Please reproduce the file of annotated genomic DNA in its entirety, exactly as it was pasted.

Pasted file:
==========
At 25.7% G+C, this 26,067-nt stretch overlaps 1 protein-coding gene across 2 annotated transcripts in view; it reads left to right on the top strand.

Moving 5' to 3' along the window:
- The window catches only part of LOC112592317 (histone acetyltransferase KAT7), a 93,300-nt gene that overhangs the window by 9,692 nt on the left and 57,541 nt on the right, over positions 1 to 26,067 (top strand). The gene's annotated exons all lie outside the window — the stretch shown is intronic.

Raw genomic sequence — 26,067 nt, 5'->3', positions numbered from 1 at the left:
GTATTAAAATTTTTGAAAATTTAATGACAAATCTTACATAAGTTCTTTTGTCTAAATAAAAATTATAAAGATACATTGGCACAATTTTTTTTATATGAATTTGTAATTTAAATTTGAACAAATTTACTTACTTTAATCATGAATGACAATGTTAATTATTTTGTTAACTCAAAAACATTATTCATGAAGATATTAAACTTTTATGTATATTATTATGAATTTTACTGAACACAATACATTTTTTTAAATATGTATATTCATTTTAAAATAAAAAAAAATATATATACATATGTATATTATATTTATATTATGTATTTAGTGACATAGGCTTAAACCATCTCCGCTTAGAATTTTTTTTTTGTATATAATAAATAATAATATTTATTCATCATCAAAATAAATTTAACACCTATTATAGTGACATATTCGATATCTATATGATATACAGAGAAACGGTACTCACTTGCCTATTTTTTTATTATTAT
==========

At 25.7% G+C, this 26,067-nt stretch overlaps 1 protein-coding gene across 2 annotated transcripts in view; it reads left to right on the top strand.

Moving 5' to 3' along the window:
- The window catches only part of LOC112592317 (histone acetyltransferase KAT7), a 93,300-nt gene that overhangs the window by 9,692 nt on the left and 57,541 nt on the right, over positions 1 to 26,067 (top strand). The gene's annotated exons all lie outside the window — the stretch shown is intronic.

Raw genomic sequence — 26,067 nt, 5'->3', positions numbered from 1 at the left:
GTATTAAAATTTTTGAAAATTTAATGACAAATCTTACATAAGTTCTTTTGTCTAAATAAAAATTATAAAGATACATTGGCACAATTTTTTTTATATGAATTTGTAATTTAAATTTGAACAAATTTACTTACTTTAATCATGAATGACAATGTTAATTATTTTGTTAACTCAAAAACATTATTCATGAAGATATTAAACTTTTATGTATATTATTATGAATTTTACTGAACACAATACATTTTTTTAAATATGTATATTCATTTTAAAATAAAAAAAAATATATATACATATGTATATTATATTTATATTATGTATTTAGTGACATAGGCTTAAACCATCTCCGCTTAGAATTTTTTTTTTGTATATAATAAATAATAATATTTATTCATCATCAAAATAAATTTAACACCTATTATAGTGACATATTCGATATCTATATGATATACAGAGAAACGGTACTCACTTGCCTATTTTTTTATTATTAT